minerals to mine, gold, silver, coal, copper,
nickel, uranium, etc
Legal &
Regulatory
Economic
Competitive
Technology
Social
Competitive Strategies

Exceed customer expectations

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Deliver faster (speed)

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Service, new product introduction
Restructuring and Empowerment
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Business is becoming customer driven
Responsibility, authority, autonomy,
training & equipment to front line
Concern for environment
Evolution of Business
 Agricultural/Manufacturing
 Service
Industries
 Future???
Global Environment

Quality

Productivity
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War & Terrorism
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Global Changes
Does Global Experience
Help Your Career?
No Response
5%
19%
Unnecessary
Somewhat
20%
Source: USA Today
56%
Very
Helpful
The Future by 2025
http://www.7revs.org/

SEVEN REVOLUTIONS
is an effort at the
Centre for Strategic
and International
Studies (CSIS) to
identify and analyze
the issues that policy
makers, business
figures, and other
leaders will face out to
the year 2025.
The Future
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Demography
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Key theme is stratification
Grow from 6.30B to 8.30 B
80% will live in countries least able to
support them
Rate of growth will fall to 1%
Developed world is shrinking and older
undeveloped will have young (aids)
Hyper-urbanization
The Future
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Resource Management
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Key theme is not availability but
allocation and distribution
Will increases in productivity keep up
with population growth
Water will be the most scarce resource
Current reliance on hydrocarbons but..
Production in Persian Gulf will decline
 Demand in developing world increases

The Future

Technology

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Three major & simultaneous drivers
1.
Computation – computers will become
iniquitous (homes, on and in the body)
2.
Genomics – diagnostics, therapy
3.
Nanotechnology – movement to the
molecular and even atomic levels
Did you know?

IBM made a computer circuit with organic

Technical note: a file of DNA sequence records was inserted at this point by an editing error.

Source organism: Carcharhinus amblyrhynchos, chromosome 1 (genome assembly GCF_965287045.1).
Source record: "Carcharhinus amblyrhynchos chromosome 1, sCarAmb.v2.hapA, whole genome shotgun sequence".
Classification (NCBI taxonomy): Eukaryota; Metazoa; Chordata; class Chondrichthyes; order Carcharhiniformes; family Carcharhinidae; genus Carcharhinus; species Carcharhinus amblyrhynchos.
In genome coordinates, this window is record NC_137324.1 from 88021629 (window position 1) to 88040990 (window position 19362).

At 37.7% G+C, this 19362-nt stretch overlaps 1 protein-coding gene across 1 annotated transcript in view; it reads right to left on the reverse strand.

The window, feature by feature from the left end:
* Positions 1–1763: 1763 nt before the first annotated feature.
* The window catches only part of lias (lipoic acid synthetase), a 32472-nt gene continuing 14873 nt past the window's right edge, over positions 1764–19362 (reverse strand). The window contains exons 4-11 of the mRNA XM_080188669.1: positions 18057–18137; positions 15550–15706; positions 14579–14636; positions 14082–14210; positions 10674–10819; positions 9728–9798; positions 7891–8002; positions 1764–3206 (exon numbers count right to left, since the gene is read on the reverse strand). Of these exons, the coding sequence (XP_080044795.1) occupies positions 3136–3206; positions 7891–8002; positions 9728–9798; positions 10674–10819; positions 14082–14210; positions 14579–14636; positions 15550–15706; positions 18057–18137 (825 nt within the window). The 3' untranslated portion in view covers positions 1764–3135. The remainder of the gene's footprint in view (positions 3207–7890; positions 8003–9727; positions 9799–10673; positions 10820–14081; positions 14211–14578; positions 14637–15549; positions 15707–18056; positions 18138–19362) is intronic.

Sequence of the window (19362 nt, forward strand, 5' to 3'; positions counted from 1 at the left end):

molecules so small, 200B fit on a thumbnail
The Future

Knowledge
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Information economy – knowledge will
be dominant factor of production
Knowledge diffusion –breaking down
national barriers & evolving culture
Knowledge gap –will create social
inequities (the digital divide)
Information Flows and Security –
dependence = vulnerability
The Future
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Economic Integration
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Advances in technology have resulted
in a staggering increase in the crossborder flow of goods and services
The benefits of integration will continue
to flow to all
Income will widen not shrink for
individuals
The Future
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Conflict
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Patterns of conflict are changing in an
era when nation states no longer have
a monopoly over super violence
Asymmetric warfare – Sep 11 as herald
of new era of conflict
Cyber-warfare – capacity to destabilize
society
Intra-state warfare will rise
The Future

Governance
 Of the world's 100 largest economic
entities, 42 are now corporations, not
countries
 NGOs (Non governmental organizations)
- Expect more alliances
 Corporations – Will juggle triple bottom
line
 Governments – continue to fall behind
 International Organizations – realities
will outpace the structures
Skill Level Required
58%
Average Skill
Level: 3.6
40%
2%
Level 1
Level 2
Level 3
Level 4
Level 5
Source: Hudson Institute as reported in Arnold Packer, “Retooling the American Worker,” Washington Post
Level 6
Current Skill Level
70.5%
Average Skill
Level: 2.6
16.1%
6.6%
6.8%
Level 1
Level 2
Level 3
Level 4
Level 5
Level 6